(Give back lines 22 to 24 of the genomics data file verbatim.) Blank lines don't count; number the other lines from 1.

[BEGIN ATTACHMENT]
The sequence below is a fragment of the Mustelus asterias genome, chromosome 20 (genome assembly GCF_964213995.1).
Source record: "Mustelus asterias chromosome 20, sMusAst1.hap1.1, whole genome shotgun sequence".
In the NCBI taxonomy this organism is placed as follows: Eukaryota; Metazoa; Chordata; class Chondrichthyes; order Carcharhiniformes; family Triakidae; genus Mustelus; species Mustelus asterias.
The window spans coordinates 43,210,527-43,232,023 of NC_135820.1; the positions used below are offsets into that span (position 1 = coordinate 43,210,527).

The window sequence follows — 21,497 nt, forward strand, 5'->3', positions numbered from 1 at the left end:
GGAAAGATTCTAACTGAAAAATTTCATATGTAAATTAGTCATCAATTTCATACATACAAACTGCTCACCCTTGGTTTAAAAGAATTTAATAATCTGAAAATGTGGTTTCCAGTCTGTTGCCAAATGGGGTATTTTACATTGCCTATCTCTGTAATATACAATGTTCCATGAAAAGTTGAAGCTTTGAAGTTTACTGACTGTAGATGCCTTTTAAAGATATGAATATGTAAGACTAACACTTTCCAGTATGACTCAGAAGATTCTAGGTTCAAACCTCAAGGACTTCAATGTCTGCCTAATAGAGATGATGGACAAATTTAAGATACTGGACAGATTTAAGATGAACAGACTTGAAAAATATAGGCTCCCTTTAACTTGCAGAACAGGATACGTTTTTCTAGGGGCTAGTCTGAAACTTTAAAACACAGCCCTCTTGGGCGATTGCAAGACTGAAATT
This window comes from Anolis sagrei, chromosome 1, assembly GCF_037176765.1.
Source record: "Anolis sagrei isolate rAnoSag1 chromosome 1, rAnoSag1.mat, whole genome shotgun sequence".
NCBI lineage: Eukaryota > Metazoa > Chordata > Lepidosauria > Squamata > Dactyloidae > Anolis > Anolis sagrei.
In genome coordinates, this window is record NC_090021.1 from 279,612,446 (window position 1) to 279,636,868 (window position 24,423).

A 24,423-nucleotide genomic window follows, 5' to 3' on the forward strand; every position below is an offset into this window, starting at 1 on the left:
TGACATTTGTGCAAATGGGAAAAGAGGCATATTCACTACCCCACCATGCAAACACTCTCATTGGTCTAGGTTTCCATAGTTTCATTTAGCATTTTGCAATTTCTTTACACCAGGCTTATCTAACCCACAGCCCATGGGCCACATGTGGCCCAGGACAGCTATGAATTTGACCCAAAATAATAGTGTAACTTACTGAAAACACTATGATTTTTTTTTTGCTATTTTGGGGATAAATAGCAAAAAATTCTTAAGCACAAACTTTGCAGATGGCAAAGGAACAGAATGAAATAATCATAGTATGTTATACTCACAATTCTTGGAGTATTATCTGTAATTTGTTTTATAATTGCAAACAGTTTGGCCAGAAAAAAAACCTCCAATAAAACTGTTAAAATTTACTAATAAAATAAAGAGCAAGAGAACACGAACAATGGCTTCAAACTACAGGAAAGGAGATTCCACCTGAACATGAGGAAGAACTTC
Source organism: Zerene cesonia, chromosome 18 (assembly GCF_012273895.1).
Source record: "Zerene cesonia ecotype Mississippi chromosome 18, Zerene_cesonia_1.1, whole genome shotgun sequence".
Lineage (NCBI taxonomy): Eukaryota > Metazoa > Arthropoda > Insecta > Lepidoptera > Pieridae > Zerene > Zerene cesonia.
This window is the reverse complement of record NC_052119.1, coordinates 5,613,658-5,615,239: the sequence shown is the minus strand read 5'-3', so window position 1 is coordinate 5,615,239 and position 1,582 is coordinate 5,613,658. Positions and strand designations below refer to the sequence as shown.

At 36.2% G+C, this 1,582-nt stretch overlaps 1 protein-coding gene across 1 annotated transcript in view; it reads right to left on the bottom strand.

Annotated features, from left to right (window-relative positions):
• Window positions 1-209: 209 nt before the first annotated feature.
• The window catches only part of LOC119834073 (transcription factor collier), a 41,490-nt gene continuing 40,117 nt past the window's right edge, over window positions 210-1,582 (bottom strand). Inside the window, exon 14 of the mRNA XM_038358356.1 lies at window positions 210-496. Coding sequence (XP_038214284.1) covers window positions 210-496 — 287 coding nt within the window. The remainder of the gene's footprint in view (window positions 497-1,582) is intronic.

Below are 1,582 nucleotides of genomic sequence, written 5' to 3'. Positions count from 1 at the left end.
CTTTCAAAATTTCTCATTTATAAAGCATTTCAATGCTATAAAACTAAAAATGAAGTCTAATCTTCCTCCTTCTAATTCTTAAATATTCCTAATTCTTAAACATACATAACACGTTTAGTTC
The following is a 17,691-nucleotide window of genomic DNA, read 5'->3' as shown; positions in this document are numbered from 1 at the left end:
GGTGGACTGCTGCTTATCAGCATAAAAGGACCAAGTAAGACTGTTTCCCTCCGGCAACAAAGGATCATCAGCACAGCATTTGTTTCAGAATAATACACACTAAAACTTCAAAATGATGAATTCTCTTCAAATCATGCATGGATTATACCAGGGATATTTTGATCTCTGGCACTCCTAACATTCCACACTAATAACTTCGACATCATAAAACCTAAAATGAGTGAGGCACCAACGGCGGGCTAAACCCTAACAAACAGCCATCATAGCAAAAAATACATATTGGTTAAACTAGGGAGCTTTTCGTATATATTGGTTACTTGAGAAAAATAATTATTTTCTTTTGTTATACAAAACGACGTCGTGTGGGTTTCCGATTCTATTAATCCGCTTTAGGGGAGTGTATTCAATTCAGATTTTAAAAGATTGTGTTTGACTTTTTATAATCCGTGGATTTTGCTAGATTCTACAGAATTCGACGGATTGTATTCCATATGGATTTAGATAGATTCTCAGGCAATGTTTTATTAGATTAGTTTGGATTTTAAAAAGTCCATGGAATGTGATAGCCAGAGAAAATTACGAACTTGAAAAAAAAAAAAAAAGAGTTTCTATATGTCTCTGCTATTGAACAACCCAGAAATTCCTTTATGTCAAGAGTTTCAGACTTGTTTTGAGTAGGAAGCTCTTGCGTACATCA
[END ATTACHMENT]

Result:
CTTTCAAAATTTCTCATTTATAAAGCATTTCAATGCTATAAAACTAAAAATGAAGTCTAATCTTCCTCCTTCTAATTCTTAAATATTCCTAATTCTTAAACATACATAACACGTTTAGTTC
The following is a 17,691-nucleotide window of genomic DNA, read 5'->3' as shown; positions in this document are numbered from 1 at the left end:
GGTGGACTGCTGCTTATCAGCATAAAAGGACCAAGTAAGACTGTTTCCCTCCGGCAACAAAGGATCATCAGCACAGCATTTGTTTCAGAATAATACACACTAAAACTTCAAAATGATGAATTCTCTTCAAATCATGCATGGATTATACCAGGGATATTTTGATCTCTGGCACTCCTAACATTCCACACTAATAACTTCGACATCATAAAACCTAAAATGAGTGAGGCACCAACGGCGGGCTAAACCCTAACAAACAGCCATCATAGCAAAAAATACATATTGGTTAAACTAGGGAGCTTTTCGTATATATTGGTTACTTGAGAAAAATAATTATTTTCTTTTGTTATACAAAACGACGTCGTGTGGGTTTCCGATTCTATTAATCCGCTTTAGGGGAGTGTATTCAATTCAGATTTTAAAAGATTGTGTTTGACTTTTTATAATCCGTGGATTTTGCTAGATTCTACAGAATTCGACGGATTGTATTCCATATGGATTTAGATAGATTCTCAGGCAATGTTTTATTAGATTAGTTTGGATTTTAAAAAGTCCATGGAATGTGATAGCCAGAGAAAATTACGAACTTGAAAAAAAAAAAAAAAGAGTTTCTATATGTCTCTGCTATTGAACAACCCAGAAATTCCTTTATGTCAAGAGTTTCAGACTTGTTTTGAGTAGGAAGCTCTTGCGTACATCA